Comment Re:patent: new, useful, non-obvious, inventive ste (Score 1) 205

Actually, the mineral as specified in your example is a natural substance - "rock mineral". While modern and moronic patent examiners might indeed grant a patent on the mineral they should not have done so. The treatment in your example is novel and an invention and therefore should be patentable. Patenting the mineral itself forecloses on a fact of nature and as such would preempt any investigation of other properties of the mineral by anyone not holding the patent until the patent expired, regardless of how those properties were applied. Suppose for instance that lurking in the catalytic properties of the mineral was a trait that would - say - convert copper to a room-temperature superconductor - no such thing, but just suppose. That use of the mineral could in no way be construed as an infringement on your medical method for treating cancer using the mineral. Your persistence in defending a patent of a naturally occurring mineral would have delayed the advancement of science in general, physics in particular, and technology as well, merely because you are "protecting" your "discovery." In fact given the results of the University of Mississippi's attempt to patent tumeric, it seems possible that even your method of treatment might not be patentable if any prior art could be demonstrated.

Comment Heh (Score 1) 115

You plainly don't know science, and apparently missed the educational boat as well, if you are seriously pitching that "ivory tower" metaphor. If I assume your post is serious and not troll bait, you've been paying to much attention to the media declarations about nullities like "scientific consensus." There is not one field of science where there is uniform consensus among practitioners about anything. In very field you will find that the practitioners are divided into cliques, some of whom may have the media's and the politicians' ears and some of whom do not. These divisions would not exist if there was a true acceptance among the practitioners that a given theory was _the_ way things work. Not only that, science is not a democracy and the fact that a view is widely accepted is no assurance that it is true. If this were true, we would still be using Ptolemaic cosmology and fires would burn because of phlogiston.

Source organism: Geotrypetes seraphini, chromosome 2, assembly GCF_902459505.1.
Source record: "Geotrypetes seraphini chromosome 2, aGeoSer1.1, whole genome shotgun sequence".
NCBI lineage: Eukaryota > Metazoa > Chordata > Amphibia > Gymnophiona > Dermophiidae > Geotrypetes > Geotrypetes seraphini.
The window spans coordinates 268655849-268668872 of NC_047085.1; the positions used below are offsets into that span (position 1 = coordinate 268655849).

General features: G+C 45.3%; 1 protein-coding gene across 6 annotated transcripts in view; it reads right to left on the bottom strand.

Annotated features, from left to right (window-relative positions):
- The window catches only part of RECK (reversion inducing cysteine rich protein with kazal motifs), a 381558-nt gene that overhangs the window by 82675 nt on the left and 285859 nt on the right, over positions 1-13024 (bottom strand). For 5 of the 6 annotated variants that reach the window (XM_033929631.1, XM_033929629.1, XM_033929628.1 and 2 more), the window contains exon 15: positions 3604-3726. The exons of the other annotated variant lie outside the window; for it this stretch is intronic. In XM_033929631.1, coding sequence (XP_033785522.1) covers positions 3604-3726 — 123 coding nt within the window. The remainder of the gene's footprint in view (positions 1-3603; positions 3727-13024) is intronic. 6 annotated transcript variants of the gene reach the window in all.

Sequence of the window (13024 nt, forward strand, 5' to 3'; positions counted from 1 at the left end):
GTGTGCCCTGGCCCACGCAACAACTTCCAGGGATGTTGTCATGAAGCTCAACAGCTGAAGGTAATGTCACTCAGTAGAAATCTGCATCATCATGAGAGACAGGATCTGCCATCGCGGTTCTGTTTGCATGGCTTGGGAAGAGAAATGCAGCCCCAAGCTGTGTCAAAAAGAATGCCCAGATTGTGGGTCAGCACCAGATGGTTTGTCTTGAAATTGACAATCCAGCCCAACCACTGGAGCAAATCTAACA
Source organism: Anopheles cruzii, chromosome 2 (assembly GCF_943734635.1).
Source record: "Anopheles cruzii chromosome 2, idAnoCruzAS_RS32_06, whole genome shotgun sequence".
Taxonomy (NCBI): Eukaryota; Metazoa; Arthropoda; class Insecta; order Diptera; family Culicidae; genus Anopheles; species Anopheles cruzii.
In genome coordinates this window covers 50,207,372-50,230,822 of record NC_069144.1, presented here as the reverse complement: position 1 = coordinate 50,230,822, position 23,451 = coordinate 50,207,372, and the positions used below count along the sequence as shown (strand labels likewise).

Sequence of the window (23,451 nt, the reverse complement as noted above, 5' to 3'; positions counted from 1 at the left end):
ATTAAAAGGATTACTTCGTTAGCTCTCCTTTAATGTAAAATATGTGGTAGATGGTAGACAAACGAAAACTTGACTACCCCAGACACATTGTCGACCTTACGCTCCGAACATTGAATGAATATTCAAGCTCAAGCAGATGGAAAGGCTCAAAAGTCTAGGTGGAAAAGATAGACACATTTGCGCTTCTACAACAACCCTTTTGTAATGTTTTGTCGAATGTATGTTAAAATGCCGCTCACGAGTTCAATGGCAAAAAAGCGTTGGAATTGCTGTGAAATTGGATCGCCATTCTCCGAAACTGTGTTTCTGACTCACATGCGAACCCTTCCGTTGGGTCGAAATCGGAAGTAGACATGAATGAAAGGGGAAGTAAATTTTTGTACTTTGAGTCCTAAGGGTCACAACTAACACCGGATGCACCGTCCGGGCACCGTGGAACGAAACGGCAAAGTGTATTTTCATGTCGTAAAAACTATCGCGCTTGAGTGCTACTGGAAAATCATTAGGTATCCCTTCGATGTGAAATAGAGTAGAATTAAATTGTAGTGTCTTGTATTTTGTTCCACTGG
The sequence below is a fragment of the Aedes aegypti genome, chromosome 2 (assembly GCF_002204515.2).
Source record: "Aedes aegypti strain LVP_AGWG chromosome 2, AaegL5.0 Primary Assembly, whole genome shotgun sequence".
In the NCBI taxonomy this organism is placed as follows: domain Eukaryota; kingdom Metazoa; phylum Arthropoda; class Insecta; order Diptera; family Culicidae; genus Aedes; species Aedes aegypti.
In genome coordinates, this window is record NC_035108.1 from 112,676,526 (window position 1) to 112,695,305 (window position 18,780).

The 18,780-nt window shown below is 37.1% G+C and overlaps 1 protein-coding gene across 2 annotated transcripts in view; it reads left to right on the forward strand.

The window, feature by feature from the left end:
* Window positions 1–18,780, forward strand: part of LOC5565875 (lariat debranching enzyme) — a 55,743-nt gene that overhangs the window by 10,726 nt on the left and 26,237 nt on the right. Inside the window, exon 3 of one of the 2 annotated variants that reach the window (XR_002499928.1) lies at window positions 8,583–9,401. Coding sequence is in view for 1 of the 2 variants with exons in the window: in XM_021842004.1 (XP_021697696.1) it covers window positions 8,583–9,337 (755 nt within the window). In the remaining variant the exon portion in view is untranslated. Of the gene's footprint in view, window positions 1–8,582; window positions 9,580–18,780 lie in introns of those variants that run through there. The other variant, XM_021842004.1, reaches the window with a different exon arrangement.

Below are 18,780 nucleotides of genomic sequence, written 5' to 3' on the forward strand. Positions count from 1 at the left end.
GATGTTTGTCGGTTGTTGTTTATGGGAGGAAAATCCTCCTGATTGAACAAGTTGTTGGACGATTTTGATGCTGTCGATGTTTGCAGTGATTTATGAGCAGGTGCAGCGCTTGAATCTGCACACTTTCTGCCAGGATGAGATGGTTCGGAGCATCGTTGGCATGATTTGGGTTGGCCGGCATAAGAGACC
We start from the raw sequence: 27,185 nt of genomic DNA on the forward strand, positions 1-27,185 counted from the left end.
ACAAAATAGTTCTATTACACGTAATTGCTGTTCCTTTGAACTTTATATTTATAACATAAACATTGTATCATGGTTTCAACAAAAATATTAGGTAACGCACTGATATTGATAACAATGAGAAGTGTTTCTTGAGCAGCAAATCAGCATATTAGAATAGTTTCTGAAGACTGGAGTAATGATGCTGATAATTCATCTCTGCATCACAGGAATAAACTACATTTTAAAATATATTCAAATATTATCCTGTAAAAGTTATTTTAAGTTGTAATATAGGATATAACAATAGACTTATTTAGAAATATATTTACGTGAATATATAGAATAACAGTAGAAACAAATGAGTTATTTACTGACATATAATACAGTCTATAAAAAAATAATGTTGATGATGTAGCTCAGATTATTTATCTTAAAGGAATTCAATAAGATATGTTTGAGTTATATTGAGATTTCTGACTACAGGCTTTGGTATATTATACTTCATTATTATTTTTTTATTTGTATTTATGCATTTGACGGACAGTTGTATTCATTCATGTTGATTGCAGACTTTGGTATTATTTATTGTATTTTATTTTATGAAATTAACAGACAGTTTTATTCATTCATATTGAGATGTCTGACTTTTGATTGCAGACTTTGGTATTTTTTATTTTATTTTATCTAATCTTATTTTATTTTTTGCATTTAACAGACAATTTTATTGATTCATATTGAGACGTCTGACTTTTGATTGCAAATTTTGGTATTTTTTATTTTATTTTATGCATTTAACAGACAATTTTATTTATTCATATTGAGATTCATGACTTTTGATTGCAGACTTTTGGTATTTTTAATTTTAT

You will often find many individuals in a field who treat some particular theory as the right one. I'm inclined to think that about plate tectonics for example. That does not mean that the currently preferred explanation is the correct one or the last word. There are dissenters in every field (even some geologists who doubt plate tectonics), even in fields that look pretty well settled, and they are dissenters (justifiably so) because the current and preferred explanation is _not_ quite adequate to all data available in the field. This the case from archaeology to cosmology, and as long as a given theory is not adequate to all phenomena addressed in a study area, that area will continue to be a science.

Comment Monoculutures - we salute you (Score 1) 250

The chief reason monocultures are a threat is that they represent a point source of failure. A single worm or trojan targeted at a weakness on a ubiquitous piece of software can take down every system exposed to it. If only a third of the systems exposed to a threat are vulnerable, the toxicity - so to speak - of the threat is far less. It is fairly obvious that no OS presents absolute security. The first Internet worm after all ran on Unix systems. Linux also has its hazards otherwise we would not have chkrootkit installed and running periodically.

Microsoft, though, is far and away the easy target because it IS the big target out there. We who adhere to OS's with lower target cross-sections salute your bravery and also thank you for volunteering to take point.

There are other targets of opportunity for black hats though, including Apache, Java, Flash and other utilities that are potentially more widespread than Windows, since they run on multiple OSs. However, the creators of cracks for these systems still seem to expect that the underlying OS will be Windows. So again, we thank you for being the proud targets you are.

Comment Texts and teachers (Score 1) 201

My view is that a text should supply sufficient information to get a handle on a subject or an area of study. It can't provide activity - that's a teacher's job - and besides, if I saw an "active book" I'ld probably shoot it on principle. The teacher's business is to persuade students to think, help them take in and apply information logically and critically, the text's task is to inform the thought process.

Courses where the "material" is in part or as a whole a matter of opinion: history, politics, history, anthropology, history, economics, etc. create a problem for this process for several reasons. The biggest is that special interest groups, i.e. minorities, "authorities," text book authors, etc., each have their own take on things and think it is as reliable as gravity. School boards, being elected bodies, as a rule are not made up of well-educated literate people with a feel for the fuzziness of much of what we (as our own special interest group) take for granted. Consequently, in Kipling's words they are often "lead by the loudest throat." The history of India, which has recently played such a part in California educational debate for instance is so immense and complex that even the inhabitants of India cannot agree on large parts of it. It is absurd to expect the California State Board of Education to be able to identify a good, well rounded book on Indian history that does not peeve someone. They listen to the loudest throats and cross their fingers in hopes the loud ones aren't whack jobs.

I'm not certain this can ever be mitigated let alone fixed.